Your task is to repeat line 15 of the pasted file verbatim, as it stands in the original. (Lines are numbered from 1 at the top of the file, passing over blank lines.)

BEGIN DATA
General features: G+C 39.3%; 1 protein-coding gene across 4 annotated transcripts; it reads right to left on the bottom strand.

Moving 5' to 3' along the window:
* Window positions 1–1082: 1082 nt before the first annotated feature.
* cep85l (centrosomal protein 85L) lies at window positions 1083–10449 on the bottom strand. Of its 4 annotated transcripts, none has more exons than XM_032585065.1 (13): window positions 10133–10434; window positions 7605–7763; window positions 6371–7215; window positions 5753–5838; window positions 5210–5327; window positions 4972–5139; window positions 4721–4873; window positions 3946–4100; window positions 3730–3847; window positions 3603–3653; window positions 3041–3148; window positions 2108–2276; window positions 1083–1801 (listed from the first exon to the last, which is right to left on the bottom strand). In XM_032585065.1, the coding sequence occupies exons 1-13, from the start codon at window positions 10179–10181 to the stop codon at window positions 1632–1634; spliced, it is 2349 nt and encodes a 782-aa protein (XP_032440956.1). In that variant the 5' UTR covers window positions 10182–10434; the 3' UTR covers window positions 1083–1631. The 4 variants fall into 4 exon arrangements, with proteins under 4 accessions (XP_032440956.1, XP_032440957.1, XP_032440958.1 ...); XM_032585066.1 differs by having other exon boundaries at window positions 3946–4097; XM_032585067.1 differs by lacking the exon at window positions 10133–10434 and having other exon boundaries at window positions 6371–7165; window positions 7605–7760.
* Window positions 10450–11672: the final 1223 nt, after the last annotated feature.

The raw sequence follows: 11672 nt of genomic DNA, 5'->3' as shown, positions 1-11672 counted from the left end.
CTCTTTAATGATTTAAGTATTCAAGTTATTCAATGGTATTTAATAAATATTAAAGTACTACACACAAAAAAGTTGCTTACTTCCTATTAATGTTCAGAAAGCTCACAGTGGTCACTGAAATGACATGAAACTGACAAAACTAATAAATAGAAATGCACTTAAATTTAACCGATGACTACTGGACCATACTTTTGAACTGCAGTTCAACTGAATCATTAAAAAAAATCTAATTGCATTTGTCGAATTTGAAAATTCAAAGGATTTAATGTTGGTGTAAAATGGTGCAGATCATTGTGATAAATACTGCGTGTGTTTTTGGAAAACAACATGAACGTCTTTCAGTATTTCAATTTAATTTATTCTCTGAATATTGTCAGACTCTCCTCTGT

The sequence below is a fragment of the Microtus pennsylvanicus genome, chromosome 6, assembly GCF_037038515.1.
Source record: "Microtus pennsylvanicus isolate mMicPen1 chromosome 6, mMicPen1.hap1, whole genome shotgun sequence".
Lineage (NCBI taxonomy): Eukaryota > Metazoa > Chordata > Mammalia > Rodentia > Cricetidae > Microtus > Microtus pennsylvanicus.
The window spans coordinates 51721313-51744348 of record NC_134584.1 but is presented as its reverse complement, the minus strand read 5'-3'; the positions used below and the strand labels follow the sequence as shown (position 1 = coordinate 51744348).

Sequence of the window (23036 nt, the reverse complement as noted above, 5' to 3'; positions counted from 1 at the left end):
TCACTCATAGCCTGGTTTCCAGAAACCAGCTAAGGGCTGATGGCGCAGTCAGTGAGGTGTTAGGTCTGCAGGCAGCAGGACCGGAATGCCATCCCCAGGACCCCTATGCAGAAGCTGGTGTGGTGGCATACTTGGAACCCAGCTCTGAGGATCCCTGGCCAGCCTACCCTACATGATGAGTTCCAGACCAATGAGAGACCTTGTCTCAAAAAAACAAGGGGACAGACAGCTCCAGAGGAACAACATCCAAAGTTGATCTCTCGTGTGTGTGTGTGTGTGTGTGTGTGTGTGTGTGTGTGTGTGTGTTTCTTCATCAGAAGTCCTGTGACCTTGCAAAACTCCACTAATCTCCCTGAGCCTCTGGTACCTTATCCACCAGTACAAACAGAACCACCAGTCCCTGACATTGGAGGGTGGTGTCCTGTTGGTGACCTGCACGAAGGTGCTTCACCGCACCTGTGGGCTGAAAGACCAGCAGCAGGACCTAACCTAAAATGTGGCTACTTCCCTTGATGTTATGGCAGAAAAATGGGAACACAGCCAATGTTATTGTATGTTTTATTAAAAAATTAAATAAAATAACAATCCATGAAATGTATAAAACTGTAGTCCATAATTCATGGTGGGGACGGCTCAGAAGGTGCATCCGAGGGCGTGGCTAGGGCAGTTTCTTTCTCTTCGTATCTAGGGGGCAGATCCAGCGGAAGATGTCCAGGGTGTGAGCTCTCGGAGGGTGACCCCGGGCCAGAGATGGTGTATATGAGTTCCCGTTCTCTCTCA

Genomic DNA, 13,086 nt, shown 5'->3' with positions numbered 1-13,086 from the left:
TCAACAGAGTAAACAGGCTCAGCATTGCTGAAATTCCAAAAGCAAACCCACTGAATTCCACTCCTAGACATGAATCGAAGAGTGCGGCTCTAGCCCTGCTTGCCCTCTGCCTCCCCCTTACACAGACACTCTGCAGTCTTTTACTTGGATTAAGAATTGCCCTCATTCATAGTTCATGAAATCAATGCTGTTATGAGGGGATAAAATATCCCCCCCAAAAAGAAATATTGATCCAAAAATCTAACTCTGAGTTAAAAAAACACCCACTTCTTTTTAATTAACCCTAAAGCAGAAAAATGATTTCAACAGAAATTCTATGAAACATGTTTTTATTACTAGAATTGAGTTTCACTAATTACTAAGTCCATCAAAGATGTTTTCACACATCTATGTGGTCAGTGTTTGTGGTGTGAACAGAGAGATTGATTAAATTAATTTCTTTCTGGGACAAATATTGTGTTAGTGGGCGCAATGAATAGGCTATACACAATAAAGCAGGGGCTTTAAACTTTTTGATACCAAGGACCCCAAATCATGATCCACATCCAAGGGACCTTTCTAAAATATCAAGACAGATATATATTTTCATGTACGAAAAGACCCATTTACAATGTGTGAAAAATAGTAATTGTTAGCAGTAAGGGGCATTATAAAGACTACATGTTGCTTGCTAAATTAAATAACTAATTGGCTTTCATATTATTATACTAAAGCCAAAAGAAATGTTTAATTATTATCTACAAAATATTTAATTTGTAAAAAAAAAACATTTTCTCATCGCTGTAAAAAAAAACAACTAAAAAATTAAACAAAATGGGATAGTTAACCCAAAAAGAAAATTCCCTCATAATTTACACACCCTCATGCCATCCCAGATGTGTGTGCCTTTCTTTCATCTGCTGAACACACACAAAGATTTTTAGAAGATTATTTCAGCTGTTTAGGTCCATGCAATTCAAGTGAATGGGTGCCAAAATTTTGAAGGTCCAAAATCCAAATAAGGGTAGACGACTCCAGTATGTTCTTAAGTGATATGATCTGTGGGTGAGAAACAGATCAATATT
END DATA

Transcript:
TCAACAGAGTAAACAGGCTCAGCATTGCTGAAATTCCAAAAGCAAACCCACTGAATTCCACTCCTAGACATGAATCGAAGAGTGCGGCTCTAGCCCTGCTTGCCCTCTGCCTCCCCCTTACACAGACACTCTGCAGTCTTTTACTTGGATTAAGAATTGCCCTCATTCATAGTTCATGAAATCAATGCTGTTATGAGGGGATAAAATATCCCCCCCAAAAAGAAATATTGATCCAAAAATCTAACTCTGAGTTAAAAAAACACCCACTTCTTTTTAATTAACCCTAAAGCAGAAAAATGATTTCAACAGAAATTCTATGAAACATGTTTTTATTACTAGAATTGAGTTTCACTAATTACTAAGTCCATCAAAGATGTTTTCACACATCTATGTGGTCAGTGTTTGTGGTGTGAACAGAGAGATTGATTAAATTAATTTCTTTCTGGGACAAATATTGTGTTAGTGGGCGCAATGAATAGGCTATACACAATAAAGCAGGGGCTTTAAACTTTTTGATACCAAGGACCCCAAATCATGATCCACATCCAAGGGACCTTTCTAAAATATCAAGACAGATATATATTTTCATGTACGAAAAGACCCATTTACAATGTGTGAAAAATAGTAATTGTTAGCAGTAAGGGGCATTATAAAGACTACATGTTGCTTGCTAAATTAAATAACTAATTGGCTTTCATATTATTATACTAAAGCCAAAAGAAATGTTTAATTATTATCTACAAAATATTTAATTTGTAAAAAAAAAACATTTTCTCATCGCTGTAAAAAAAAACAACTAAAAAATTAAACAAAATGGGATAGTTAACCCAAAAAGAAAATTCCCTCATAATTTACACACCCTCATGCCATCCCAGATGTGTGTGCCTTTCTTTCATCTGCTGAACACACACAAAGATTTTTAGAAGATTATTTCAGCTGTTTAGGTCCATGCAATTCAAGTGAATGGGTGCCAAAATTTTGAAGGTCCAAAATCCAAATAAGGGTAGACGACTCCAGTATGTTCTTAAGTGATATGATCTGTGGGTGAGAAACAGATCAATATT